An All-American swimmer who hopes to build a 50-meter swimming pool in Columbia found himself awash in opposition yesterday from several dozen area residents, county planning professionals and the Planning Board itself.
"It's a fantastic idea, but this just seems like the wrong location," said opponent Doug Ousborne, of the Clary's Forest neighborhood, who presented the Planning Board with 140 signatures of people opposed to an Olympic-size pool on Cedar Lane across from Owen Brown Road.
Mr. Ousborne was one of about 50 people who showed up for a three-hour Planning Board meeting yesterday on the pool proposed by Jamie LeGoff, a swimming coach for the Columbia Association.
Voting 5-0, the board recommended against granting Mr. LeGoff a special exception to the area's residential zoning.
The board's vote followed the county Department of Planning & Zoning's July 1 recommendation against a special exception. The department cited traffic concerns and the visual impact of a bubble that would cover the facility.
The county Board of Appeals will schedule its own hearing and make a final decision on Mr. LeGoff's request, likely within a month.
Mr. LeGoff, 27, one of the nation's top high school-age butterfly and freestyle swimmers in the early 1980s, said he was surprised by the decision on his $3 million project.
"I researched, I went to the planning staff, I went with everything they told me, and I did everything they told me to do," said Mr. LeGoff.
He said that when he went to the Department of Public Works for advice, he was told that he needed a storm water management plan, which he provided. But the Public Works staff then raised formal concerns about traffic.
Public Works planners wrote that they would have "no objection" to granting the special exception if a traffic study were done that addressed several issues.
They said that such a study should examine the safety and efficiency of the Owen Brown Road-Cedar Lane intersection, analyze the adequacy of pedestrian access to the property and determine whether acceleration and deceleration lanes should be built on Cedar Lane.
Much of the opposition at yesterday's meeting involved traffic concerns. Opponents argued that Cedar Lane already is a busy, dangerous road, that parking would overflow across Cedar Lane and that cars would clog Harmel Drive if the planned 184 parking spaces were filled.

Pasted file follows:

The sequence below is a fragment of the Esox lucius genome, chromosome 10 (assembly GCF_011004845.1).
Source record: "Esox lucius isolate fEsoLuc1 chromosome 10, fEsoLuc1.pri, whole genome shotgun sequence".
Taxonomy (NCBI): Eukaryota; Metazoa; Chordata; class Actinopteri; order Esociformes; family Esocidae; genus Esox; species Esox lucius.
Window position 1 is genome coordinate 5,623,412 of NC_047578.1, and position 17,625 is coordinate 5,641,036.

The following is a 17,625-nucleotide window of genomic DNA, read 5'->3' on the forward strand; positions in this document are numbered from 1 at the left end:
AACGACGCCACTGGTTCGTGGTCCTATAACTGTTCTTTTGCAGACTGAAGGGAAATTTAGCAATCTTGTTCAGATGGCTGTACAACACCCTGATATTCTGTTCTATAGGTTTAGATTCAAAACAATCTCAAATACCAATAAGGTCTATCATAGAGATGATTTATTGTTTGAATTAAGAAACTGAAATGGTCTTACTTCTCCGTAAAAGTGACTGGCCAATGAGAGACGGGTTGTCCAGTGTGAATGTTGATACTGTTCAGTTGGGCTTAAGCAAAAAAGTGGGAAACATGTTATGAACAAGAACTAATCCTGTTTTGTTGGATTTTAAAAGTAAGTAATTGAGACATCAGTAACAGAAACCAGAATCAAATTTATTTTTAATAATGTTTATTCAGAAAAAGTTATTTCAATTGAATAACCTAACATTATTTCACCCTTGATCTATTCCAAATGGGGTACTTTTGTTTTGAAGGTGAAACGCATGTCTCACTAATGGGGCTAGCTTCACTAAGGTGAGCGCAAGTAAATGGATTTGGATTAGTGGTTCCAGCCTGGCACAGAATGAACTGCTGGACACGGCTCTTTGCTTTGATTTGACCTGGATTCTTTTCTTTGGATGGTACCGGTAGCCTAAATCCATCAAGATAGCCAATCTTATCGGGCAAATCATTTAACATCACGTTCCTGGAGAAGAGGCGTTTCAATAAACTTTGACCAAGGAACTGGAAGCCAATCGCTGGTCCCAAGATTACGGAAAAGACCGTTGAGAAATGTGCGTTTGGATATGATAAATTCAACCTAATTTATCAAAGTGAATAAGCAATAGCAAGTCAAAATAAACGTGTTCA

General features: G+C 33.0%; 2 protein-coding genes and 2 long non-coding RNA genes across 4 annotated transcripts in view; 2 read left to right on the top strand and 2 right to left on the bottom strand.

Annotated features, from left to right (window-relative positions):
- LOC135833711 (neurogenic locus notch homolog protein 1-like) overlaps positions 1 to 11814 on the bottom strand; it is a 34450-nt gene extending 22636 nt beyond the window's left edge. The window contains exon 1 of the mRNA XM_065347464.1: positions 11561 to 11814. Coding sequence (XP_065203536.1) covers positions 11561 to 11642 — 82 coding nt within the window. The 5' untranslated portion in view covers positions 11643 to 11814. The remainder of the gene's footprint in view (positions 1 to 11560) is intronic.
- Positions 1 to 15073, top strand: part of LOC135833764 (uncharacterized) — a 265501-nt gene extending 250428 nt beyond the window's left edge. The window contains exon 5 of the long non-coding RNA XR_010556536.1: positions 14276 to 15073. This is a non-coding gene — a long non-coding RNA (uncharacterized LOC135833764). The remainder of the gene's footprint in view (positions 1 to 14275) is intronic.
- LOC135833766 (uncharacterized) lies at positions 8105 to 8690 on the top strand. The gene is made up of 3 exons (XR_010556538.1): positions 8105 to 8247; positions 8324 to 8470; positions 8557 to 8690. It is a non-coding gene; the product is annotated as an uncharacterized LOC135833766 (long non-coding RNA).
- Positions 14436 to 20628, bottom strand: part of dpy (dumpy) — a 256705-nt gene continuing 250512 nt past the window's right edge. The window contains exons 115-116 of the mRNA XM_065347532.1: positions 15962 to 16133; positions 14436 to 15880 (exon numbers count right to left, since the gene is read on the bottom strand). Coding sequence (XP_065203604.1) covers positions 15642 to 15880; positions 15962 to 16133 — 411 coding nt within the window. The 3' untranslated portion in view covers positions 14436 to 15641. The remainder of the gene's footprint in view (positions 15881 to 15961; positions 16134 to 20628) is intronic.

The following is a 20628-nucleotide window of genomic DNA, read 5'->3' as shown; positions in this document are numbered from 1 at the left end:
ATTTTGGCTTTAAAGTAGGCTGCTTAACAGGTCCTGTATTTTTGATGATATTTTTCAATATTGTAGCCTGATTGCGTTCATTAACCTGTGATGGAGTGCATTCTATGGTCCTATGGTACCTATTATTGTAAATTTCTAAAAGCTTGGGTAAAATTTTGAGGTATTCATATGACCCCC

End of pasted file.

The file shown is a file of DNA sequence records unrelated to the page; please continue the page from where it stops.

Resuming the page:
Many said they were alarmed at the size of the proposed operation, which would be located on property Mr. LeGoff intends to purchase. Mr. LeGoff estimates the pool membership would include 800 families and 200 individuals, and three existing houses on the property would be used for offices and pool facilities.
"We think the commercial enterprises should be placed in commercial-zoned areas," said Jay Swearingen of Harmel Drive, who presented a petition to the board with signatures from about 100 households.
Residents also complained that a proposed off-white, 30-foot fabric bubble, supported by a frame, would be an eyesore and that noise from swim meets would disturb them.
"It's sort of like living across from Atholton High when they're having a football game," said Burl Binkley, of Harmel Drive. "When you get all these cars coming in and out with their boomboxes and their radios, there's going to be a lot of noise."
Other residents who testified said they doubted there was a need for the pool, when Columbia already has 21 outdoor pools -- most of them operating below capacity.
But there were some advocates of the project, mostly parents of competitive swimmers.
Susan Burkins of Ellicott City said her 16-year-old daughter Jessica had gone to a regional competition at Princeton, N.J., and a national meet in Nashville, Tenn., because of Mr. LeGoff's coaching.
To practice in a proper 50-meter pool, rather than the Columbia Association pools and other pools around the county that are half that size, she has to drive her daughter 45 minutes to west Laurel.
"I'd love to have a swimming pool on my corner," she said after the meeting.
Mary Clarkson, one of the owners of the property Mr. LeGoff intends to purchase and a resident since 1957, scolded her neighbors for telling her what could or couldn't be done with her property.
"I have Lorien Nursing Home on one side, and right up the road they built the shopping center. It was all residential, and it isn't anymore," she said. "They just move in and say, 'No more traffic.' "